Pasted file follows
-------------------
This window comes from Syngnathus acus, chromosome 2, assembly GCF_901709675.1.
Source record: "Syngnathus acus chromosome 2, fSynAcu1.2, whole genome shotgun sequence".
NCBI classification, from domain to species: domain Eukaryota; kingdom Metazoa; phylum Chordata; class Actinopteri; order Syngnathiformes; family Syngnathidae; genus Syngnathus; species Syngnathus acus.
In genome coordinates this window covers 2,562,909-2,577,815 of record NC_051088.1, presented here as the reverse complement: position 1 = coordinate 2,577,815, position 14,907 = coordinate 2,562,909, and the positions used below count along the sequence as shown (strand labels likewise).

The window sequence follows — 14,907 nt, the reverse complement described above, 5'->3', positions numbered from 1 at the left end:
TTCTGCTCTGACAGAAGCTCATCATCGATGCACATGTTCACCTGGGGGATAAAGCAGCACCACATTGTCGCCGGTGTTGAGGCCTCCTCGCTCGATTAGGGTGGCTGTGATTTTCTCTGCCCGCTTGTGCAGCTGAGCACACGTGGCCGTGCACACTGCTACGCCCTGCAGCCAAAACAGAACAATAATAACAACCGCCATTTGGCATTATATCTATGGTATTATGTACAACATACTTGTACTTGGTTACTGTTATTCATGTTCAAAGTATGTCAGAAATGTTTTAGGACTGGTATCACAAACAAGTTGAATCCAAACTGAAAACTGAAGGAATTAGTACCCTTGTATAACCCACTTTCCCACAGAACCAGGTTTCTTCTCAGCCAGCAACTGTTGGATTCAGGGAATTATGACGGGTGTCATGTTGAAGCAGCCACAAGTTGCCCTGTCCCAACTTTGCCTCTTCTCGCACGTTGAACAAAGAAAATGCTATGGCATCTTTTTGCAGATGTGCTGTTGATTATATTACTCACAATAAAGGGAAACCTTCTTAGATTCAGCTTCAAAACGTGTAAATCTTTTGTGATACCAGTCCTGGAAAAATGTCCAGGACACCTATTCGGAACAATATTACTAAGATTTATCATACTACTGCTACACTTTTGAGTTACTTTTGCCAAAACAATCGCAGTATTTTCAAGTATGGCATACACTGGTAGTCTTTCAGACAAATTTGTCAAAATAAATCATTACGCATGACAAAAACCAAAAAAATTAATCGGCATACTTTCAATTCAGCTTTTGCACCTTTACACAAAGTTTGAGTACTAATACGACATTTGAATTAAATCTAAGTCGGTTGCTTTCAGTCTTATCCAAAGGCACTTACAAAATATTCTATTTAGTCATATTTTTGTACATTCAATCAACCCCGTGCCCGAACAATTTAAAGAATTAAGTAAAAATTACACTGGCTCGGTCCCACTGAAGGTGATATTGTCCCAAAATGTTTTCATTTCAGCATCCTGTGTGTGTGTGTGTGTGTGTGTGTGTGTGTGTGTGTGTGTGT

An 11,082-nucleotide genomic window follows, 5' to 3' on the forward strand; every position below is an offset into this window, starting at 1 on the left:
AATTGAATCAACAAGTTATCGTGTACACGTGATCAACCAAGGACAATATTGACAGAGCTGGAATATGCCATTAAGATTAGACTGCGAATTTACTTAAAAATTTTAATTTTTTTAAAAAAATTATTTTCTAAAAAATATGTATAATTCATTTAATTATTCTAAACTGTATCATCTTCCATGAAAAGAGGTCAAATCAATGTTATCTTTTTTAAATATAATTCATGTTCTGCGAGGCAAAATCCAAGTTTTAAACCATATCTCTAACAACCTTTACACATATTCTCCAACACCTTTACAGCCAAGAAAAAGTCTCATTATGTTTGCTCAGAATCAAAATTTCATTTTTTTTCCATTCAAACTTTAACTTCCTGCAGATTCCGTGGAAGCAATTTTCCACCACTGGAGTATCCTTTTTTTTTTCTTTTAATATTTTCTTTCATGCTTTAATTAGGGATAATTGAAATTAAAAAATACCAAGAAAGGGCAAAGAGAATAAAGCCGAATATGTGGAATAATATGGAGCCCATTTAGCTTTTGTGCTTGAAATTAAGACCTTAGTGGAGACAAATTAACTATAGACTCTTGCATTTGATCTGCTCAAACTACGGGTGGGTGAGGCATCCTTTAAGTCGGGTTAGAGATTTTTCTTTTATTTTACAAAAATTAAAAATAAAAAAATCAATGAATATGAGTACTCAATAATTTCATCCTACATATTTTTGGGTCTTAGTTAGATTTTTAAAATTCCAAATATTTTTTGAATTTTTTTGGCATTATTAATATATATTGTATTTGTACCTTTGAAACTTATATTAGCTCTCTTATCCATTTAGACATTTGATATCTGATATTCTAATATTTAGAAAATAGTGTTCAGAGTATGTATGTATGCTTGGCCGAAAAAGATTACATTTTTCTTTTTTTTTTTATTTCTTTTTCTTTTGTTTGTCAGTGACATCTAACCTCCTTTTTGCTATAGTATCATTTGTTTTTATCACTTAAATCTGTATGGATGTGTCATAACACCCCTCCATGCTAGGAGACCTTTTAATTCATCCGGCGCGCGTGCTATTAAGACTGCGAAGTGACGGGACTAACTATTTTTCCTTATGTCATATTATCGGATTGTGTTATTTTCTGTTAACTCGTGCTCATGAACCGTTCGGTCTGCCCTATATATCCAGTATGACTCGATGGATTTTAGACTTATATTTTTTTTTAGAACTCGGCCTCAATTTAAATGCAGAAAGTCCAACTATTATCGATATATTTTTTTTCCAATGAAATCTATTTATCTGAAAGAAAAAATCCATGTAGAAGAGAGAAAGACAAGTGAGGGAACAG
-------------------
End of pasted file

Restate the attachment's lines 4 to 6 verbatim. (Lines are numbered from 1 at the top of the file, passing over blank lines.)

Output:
In genome coordinates this window covers 2,562,909-2,577,815 of record NC_051088.1, presented here as the reverse complement: position 1 = coordinate 2,577,815, position 14,907 = coordinate 2,562,909, and the positions used below count along the sequence as shown (strand labels likewise).

The window sequence follows — 14,907 nt, the reverse complement described above, 5'->3', positions numbered from 1 at the left end:
TTCTGCTCTGACAGAAGCTCATCATCGATGCACATGTTCACCTGGGGGATAAAGCAGCACCACATTGTCGCCGGTGTTGAGGCCTCCTCGCTCGATTAGGGTGGCTGTGATTTTCTCTGCCCGCTTGTGCAGCTGAGCACACGTGGCCGTGCACACTGCTACGCCCTGCAGCCAAAACAGAACAATAATAACAACCGCCATTTGGCATTATATCTATGGTATTATGTACAACATACTTGTACTTGGTTACTGTTATTCATGTTCAAAGTATGTCAGAAATGTTTTAGGACTGGTATCACAAACAAGTTGAATCCAAACTGAAAACTGAAGGAATTAGTACCCTTGTATAACCCACTTTCCCACAGAACCAGGTTTCTTCTCAGCCAGCAACTGTTGGATTCAGGGAATTATGACGGGTGTCATGTTGAAGCAGCCACAAGTTGCCCTGTCCCAACTTTGCCTCTTCTCGCACGTTGAACAAAGAAAATGCTATGGCATCTTTTTGCAGATGTGCTGTTGATTATATTACTCACAATAAAGGGAAACCTTCTTAGATTCAGCTTCAAAACGTGTAAATCTTTTGTGATACCAGTCCTGGAAAAATGTCCAGGACACCTATTCGGAACAATATTACTAAGATTTATCATACTACTGCTACACTTTTGAGTTACTTTTGCCAAAACAATCGCAGTATTTTCAAGTATGGCATACACTGGTAGTCTTTCAGACAAATTTGTCAAAATAAATCATTACGCATGACAAAAACCAAAAAAATTAATCGGCATACTTTCAATTCAGCTTTTGCACCTTTACACAAAGTTTGAGTACTAATACGACATTTGAATTAAATCTAAGTCGGTTGCTTTCAGTCTTATCCAAAGGCACTTACAAAATATTCTATTTAGTCATATTTTTGTACATTCAATCAACCCCGTGCCCGAACAATTTAAAGAATTAAGTAAAAATTACACTGGCTCGGTCCCACTGAAGGTGATATTGTCCCAAAATGTTTTCATTTCAGCATCCTGTGTGTGTGTGTGTGTGTGTGTGTGTGTGTGTGTGTGTGTGT